# A point reflected over a line?

• Sep 22nd 2010, 05:29 PM
hashshashin715
A point reflected over a line?
Lets say we have a line that goes through the origin, which we'll write as y = ax. If I have a point (x, y) and reflect it over the line y = ax, then what is the resulting point?

For example, when we reflect over x = 0, the outcome is (-x, y)
Or when we reflect over y = x, the outcome is (y, x)

So is there a general way of writing the reflected point over the line y = ax?
• Sep 22nd 2010, 07:07 PM
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Quote:

Originally Posted by hashshashin715
Lets say we have a line that goes through the origin, which we'll write as y = ax. If I have a point (x, y) and reflect it over the line y = ax, then what is the resulting point?

For example, when we reflect over x = 0, the outcome is (-x, y)
Or when we reflect over y = x, the outcome is (y, x)

So is there a general way of writing the reflected point over the line y = ax?

Note that it is impossible to express the line x=0 this way.

More general way to express a line through the origin is ax + by = 0.

Alternatively we can use an angle, say $0\le\theta < \pi$.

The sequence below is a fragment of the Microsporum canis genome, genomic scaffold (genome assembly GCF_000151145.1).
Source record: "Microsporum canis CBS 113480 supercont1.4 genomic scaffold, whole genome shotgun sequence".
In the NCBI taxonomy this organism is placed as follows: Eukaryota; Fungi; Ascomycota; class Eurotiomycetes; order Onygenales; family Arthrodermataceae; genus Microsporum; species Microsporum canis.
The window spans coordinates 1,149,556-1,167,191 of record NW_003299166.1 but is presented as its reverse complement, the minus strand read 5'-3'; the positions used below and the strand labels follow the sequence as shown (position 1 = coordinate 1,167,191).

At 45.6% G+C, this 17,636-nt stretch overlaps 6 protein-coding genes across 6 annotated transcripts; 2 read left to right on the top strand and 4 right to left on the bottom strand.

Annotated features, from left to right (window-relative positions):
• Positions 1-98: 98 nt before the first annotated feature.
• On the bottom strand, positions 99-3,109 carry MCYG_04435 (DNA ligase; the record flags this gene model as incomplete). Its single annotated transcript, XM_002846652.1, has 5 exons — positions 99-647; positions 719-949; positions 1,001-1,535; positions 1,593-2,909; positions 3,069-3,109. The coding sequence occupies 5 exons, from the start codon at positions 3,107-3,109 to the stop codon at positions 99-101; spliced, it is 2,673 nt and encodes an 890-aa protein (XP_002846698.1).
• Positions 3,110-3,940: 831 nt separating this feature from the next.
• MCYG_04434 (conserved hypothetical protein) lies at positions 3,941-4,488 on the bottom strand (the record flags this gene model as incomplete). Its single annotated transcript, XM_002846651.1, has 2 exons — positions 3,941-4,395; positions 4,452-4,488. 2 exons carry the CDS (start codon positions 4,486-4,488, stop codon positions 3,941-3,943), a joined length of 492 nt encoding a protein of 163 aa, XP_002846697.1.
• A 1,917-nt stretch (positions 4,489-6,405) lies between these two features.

Probably easiest is to think in terms of vectors. Let O be the origin, let L be a line through O, let P be a point, and let P' be the reflection of P across L. Note that P and P' have the same distance from the origin (same magnitude), and note that connecting O, P, and P' either gives you a line segment or an isosceles triangle..

Edit: You might find this useful, particularly the intro

http://planetmath.org/encyclopedia/D...ionMatrix.html
• Sep 23rd 2010, 02:52 AM
hashshashin715
Ok, thanks, I'll keep vectors in mind when I do this.
• Sep 23rd 2010, 03:15 AM
HallsofIvy
To find the reflection of the point $(x_0, y_0)$ in the line y= ax, geometrically, you draw a line, through $(x_0, y_0)$, perpendicular to y= ax, then mark the desired point on that perpendicular line the same distance from the line as $(x_0, y_0)$ but on the other side.

Algebraically, the line through $(x_0, y_0)$, perpendicular to y= ax, is given by $y= -\frac{1}{a}(x- x_0)+ y_0$. It will intersect y= ax where [tex]y= ax= -\frac{1}{a}(x- x_0)+ y_0[tex] or $(a+ \frac{1}{a})x= \frac{a^2+ 1}{a}x= \frac{x_0}{a}+ y_0$. $x= \frac{x_0}{a^2+ 1}+ \frac{ay_0}{a^2+ 1}= \frac{x_0+ ay_0}{a^2+ 1}$ so $y= \frac{ax_0+ a^2y_0}{a^2+ 1}$ (since it is on the line y= ax). $x_0- x= \frac{a}{a^2+ 1}(ax_0+ y_0)$ and [tex]y_0- y= -\frac{1}{a^2+ 1}(ax_0+ y_0) so the square of the distance from the original point $(x_0, y_0)$ to the line is $\frac{a^2}{(a^2+ 1)^2}(ax_0+y_0)^2+ \frac{1}{(a^2+ 1)^2}(ax_0+ y_0)^2$ $= \frac{a^2+ 1}{(a^2+ 1)^2}(ax_0+ y_0)^2= \frac{(ax_0+ y_0)^2}{a^2+ 1}$.

The reflection of $(x_0, y_0)$ in the line y= ax is the point of intersection of the circle $(x- \frac{x_0+ ay_0}{a^2+ 1})^2+ (y- \frac{ax_0+a^2y_0}{a^2+ 1})^2= \frac{ax_0+ y_0)^2}{a^2+ 1}$ and the line $y= -\frac{1}{a}(x- x_0)+ y_0$. That will result in a quadratic equation with two solutions. One is the point $(x_0, y_0)$ itself and the other is the reflected point.